A lot has been made of Kratos’ glow up from raging barbarian anti-hero, to remorseful demi-father, and for good reason. The worse things about the God of War franchise always centered around finding justification in a completely unjustifiable man. Maybe putting you at bird’s eye view of this wild animal was all apart of the plan — you are complicit in his fuckery, and knowing that you can’t turn away and see how the story ends is supposed to create a moral friction in you.
Or maybe no one did much thinking about Kratos at all. He rips people in half, slays gods AND the ladies, and gets to be this power fantasy that violent action games often reduce down to, but to the nth degree. Young Cory Barlog was a wild and reckless man, and his art suggests such. Kratos growing up is evidence of Cory growing up.
That’s one of the common refrains echoing through much of the critical reception of God of War in these early weeks, at least. Kratos, the living embodiment of rage and irresponsibility, was a fire that burned white hot for three games, and when he was content with letting the fire die, he would wake up in a place completely unfamiliar to him, and be forced to reckon with what he’d done. A great concept made greater by the new setting, one that’s cold, dark, and Norse-y.
Vikings are cool, right? They have beards, wear fur, pillage, drink, etc. And the dimension-surfing god slayer ending up in the land of Thor and Odin seems like a pretty shrewd call in a post-Skyrim, MCU dominated world. But this setting fits this second chance Kratos much deeper than simple aesthetic-jocking. Kratos is a product of his environment.
A lot is said about Kratos’ extreme and brutal persona in the old Greek setting, but Ancient Greek myth is well known for creating outrageous and ultimately problematic and hard to like characters. Zeus regularly disguised himself as animals or other people’s lovers so that he could rape women. Hades kidnapped Persephone and kept her in the Underworld until she gave up resisting him. The Greeks loved depicting their gods as petty and cruel authoritarians that loved using mortals as cattle for their hedonism.
They also loved to create rebellious, semi-mortal heroes who’s super-humanity is devoted to rebelling against these figures. Enter the Greek Myth Mascot Heracles. Heracles’ strength was rivaled only by his wit, and if he couldn’t lift, pull, or break a problem, he’d out think it. Sometimes, he’d do a combination of all of those, like when he was tricked into holding up the sky by Atlas, and had to trick him into taking it back.
Heracles worked hard, maybe too hard, and almost always at the service of a king or a god, whom he would eventually overcome through ultimate righteousness. He also checked several problematic boxes, like marrying three different women all of which he had dubious relationships with (killing all of Megara’s children or delivering Omphale as a slave), and cheating on them with more men and women than are actually countable.
Kratos is a clay figure molded from the dirt of Greek mythos, and the worms that crawl through him are in all of that canon’s greatest figures. He shares the epic burden of being punished by the gods and rebelling against them with the likes of Prometheus and my boy Sisyphus. He is twisted into a monster in the same ways Medusa was. He’s as destructive to the innocents around him, even in the oft chance that he’s working to their benefit, as Heracles.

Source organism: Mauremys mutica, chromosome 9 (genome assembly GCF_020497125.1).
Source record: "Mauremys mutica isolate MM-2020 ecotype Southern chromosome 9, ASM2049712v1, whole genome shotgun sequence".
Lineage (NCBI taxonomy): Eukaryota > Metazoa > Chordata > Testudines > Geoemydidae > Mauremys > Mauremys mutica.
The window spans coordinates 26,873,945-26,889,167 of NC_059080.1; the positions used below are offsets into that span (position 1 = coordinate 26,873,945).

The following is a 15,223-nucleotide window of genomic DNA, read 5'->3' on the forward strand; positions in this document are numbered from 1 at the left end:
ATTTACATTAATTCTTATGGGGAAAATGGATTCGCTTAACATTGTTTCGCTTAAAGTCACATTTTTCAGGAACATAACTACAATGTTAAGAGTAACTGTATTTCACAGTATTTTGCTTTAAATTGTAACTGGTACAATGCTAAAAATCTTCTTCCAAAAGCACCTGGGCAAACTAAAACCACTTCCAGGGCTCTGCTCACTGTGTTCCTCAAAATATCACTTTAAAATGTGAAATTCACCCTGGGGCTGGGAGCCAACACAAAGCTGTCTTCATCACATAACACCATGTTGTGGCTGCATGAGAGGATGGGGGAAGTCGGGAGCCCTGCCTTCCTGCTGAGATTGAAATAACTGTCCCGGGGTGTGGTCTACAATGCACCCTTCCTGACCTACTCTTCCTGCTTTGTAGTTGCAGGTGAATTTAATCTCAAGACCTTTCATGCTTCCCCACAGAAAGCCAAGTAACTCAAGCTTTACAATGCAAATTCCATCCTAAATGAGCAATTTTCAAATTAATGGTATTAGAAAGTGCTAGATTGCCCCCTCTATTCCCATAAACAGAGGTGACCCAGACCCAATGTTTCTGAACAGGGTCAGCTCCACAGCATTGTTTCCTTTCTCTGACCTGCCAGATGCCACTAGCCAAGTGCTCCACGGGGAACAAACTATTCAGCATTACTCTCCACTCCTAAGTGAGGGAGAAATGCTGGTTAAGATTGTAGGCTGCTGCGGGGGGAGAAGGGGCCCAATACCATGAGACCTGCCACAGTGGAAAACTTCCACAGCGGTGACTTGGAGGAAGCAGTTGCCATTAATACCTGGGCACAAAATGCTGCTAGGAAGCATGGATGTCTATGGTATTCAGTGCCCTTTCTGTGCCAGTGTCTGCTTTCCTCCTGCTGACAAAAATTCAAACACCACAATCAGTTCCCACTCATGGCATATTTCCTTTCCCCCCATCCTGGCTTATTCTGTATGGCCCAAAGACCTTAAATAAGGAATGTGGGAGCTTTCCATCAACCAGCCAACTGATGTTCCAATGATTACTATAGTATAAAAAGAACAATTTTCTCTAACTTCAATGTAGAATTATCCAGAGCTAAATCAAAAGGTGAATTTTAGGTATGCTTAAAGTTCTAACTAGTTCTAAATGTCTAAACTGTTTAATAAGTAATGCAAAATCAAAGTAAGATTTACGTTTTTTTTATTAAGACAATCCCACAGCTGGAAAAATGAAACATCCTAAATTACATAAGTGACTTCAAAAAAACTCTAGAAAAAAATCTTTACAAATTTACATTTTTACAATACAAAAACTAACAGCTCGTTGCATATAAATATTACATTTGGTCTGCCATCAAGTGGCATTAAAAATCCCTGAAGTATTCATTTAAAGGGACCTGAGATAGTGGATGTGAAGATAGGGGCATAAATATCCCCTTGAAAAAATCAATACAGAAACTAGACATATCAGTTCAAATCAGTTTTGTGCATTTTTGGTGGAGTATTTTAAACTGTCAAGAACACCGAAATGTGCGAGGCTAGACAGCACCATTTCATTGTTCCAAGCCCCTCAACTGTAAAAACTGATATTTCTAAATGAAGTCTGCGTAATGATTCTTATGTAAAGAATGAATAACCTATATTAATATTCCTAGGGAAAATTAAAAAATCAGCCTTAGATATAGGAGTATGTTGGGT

Old Kratos IS Greek Myth.
So this new, reserved, contemplative Kratos is a jaded, well-traveled, newly settled down version of this über-human. He is also a reflection of Norse worldviews. Or at least, he is still in the process of being shaped and challenged by it.
Norse deities maybe no less cruel than Greek ones, but where Greek gods act out in self preservation, Norse ones live as fatalists. Ragnarok is all of their futures — they know exactly how the world will end, how they will die in the final battle. Everything they do up to that point is in reverence and rumination of the end, or in celebration of life until that fateful moment. The wisest of their canon like Frejya and Odin, are wise and stoic, where Zeus and Hera are impulsive and reactionary. The image of the jovial savage that often accompanies discussions of the ancient Nordic people is influenced heavily by this old religion. A Kratos that actually thinks about his actions fits right at home here.
The Norse world is brutal enough for him, as well. Death is a ubiquitous fact in Nordic life, and the sometimes grotesque imagery used to explain natural phenomenon or lore often stands out. The sky is the inside of an ice giant’s skull. The Nidhogg is a dragon with corpses in it teeth like wayward broccoli. Those who die honorably in bloody combat can be chosen to feast in the afterlife at Valhalla. Seems par for a guy who has torn heads in two with his bare hands.
A cooler temperament hasn’t made Kratos any less dangerous, but it’s definitely made him more Norse. Kratos is many things, including a warped fun house mirror, reflecting the world around him back to us in gnarled, muscled form. Purposefully or not, Kratos’ characterization is not just a celebration of of raw power fantasy, or a tone deaf expression of what we assume machismo is. It’s also a pretty deft expression of our own ancient human legends, and ultimately serves as gory reminder that inhumanity is so human, that it’s carved in our ancestors caves, and painted on our predecessors pottery.